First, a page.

Can Daniil Medvedev utilize his genius, stop Novak Djokovic’s march to history at US Open?
This version of Tiafoe is very good for the sport. The son of immigrants from Sierra Leone who picked up the sport because his father was the custodian at a tennis center in College Park, Maryland, he knows how inspirational his story is. And he knows how much the flash in his game resonates with young people and casual fans.
Now, it’s just a matter of putting that together with consistently good results like he’s had this summer and he can truly be a crossover star. Even though he’s out of this U.S. Open, it was a big step in the right direction.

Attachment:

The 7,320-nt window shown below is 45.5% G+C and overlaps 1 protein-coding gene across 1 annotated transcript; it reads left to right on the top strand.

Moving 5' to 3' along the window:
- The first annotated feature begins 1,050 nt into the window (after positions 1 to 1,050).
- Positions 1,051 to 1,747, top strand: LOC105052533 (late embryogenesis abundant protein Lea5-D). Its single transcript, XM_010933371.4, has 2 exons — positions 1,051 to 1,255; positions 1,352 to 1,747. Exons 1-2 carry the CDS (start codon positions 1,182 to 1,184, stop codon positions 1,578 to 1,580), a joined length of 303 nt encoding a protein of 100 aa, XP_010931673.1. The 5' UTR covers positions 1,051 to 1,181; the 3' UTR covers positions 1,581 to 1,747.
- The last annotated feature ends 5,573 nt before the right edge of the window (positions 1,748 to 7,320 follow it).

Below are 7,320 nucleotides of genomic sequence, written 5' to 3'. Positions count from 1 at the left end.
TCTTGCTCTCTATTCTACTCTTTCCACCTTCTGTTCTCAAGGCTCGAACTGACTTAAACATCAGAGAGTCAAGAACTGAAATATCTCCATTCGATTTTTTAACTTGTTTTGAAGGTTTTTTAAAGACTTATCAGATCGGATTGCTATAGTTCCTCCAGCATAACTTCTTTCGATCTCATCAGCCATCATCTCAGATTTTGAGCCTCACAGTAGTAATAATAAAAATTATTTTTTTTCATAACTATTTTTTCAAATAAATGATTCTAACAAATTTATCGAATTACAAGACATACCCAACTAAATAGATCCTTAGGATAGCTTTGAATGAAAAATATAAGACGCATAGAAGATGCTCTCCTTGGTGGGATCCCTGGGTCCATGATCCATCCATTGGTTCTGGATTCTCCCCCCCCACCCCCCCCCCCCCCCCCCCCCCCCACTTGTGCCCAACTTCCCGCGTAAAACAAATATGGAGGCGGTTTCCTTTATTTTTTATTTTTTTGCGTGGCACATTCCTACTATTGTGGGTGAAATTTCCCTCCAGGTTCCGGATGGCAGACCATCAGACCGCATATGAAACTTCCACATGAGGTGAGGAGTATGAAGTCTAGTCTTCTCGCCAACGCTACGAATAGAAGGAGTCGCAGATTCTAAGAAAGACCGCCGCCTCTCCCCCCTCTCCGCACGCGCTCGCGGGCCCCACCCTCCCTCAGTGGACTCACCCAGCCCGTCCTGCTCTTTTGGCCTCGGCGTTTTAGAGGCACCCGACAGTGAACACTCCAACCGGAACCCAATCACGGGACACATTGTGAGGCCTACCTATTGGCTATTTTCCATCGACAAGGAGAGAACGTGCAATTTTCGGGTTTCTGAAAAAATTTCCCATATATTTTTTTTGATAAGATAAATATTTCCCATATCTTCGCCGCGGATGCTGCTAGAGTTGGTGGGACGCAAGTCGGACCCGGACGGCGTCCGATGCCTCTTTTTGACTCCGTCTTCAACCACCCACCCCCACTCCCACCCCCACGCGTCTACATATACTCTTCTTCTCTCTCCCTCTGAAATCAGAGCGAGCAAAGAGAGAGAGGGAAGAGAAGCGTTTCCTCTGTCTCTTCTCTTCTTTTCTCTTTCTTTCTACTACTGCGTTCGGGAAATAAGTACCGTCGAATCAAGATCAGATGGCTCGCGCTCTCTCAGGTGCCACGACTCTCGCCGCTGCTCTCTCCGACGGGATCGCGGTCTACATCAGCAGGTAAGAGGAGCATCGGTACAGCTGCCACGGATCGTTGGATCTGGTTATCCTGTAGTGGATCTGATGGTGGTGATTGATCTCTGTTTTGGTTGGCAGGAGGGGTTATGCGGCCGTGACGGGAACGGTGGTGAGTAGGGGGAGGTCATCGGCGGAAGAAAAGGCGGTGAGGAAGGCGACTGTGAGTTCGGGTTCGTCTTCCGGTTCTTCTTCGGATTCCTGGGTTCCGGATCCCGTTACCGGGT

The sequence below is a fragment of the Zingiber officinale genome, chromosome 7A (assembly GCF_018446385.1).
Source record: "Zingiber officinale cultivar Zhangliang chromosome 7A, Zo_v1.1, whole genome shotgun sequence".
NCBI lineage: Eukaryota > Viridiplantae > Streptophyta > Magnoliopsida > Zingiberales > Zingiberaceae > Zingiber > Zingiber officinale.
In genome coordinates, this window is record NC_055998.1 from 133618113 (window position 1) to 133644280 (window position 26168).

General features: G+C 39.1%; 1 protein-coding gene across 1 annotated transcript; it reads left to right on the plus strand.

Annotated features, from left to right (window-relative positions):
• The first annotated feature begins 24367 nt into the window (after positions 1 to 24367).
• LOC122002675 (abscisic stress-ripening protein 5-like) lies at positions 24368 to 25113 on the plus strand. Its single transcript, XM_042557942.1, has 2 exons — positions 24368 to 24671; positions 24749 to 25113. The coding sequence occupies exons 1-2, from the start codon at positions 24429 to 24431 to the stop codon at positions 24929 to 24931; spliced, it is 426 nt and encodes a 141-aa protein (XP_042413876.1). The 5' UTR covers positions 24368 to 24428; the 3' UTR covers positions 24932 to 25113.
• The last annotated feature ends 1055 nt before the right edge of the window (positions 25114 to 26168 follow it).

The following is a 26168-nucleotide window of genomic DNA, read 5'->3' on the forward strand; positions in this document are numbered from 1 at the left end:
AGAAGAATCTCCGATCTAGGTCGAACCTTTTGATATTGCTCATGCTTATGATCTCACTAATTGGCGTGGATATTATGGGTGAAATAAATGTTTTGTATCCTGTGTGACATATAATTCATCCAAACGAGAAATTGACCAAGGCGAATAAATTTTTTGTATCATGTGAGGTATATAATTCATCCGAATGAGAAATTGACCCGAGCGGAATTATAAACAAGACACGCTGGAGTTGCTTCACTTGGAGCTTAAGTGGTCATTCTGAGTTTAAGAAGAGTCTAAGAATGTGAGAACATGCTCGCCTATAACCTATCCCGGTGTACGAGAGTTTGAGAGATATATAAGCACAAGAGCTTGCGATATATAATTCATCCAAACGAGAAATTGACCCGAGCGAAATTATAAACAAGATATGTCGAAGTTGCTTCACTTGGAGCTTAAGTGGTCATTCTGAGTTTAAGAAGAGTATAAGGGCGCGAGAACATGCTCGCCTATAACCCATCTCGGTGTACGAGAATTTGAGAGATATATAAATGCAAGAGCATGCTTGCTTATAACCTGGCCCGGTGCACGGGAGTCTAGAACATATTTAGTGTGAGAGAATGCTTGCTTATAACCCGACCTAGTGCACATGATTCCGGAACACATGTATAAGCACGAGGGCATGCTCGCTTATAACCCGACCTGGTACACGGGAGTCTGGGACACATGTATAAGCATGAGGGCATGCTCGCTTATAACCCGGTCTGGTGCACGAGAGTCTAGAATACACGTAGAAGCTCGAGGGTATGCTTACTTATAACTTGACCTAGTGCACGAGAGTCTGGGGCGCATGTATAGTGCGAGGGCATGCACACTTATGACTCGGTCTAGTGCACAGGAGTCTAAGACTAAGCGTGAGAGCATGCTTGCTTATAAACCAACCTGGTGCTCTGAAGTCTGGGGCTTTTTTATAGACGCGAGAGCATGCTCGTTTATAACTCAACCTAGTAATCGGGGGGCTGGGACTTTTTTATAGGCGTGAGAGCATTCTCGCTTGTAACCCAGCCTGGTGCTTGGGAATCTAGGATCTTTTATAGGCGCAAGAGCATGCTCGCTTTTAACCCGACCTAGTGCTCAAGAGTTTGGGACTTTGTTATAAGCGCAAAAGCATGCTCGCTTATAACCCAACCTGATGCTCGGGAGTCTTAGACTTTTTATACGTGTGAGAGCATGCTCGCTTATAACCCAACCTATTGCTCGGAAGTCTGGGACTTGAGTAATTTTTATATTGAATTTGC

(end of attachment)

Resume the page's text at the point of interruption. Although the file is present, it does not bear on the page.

“I feel like when I’m out there playing, I feel like it’s bigger than a tennis match, win or lose,” he said. “I almost cried walking off court. Not just even because I lost, it’s just the amount of love they showed me walking off the court. Losing a tennis match is almost irrelevant sometimes what the outcome is. I’m bouncing a ball going into the breaker, deuce or whatever in the third, and I have four kids saying, ‘Whatever happens, you’re my inspiration.’ That’s what it’s about.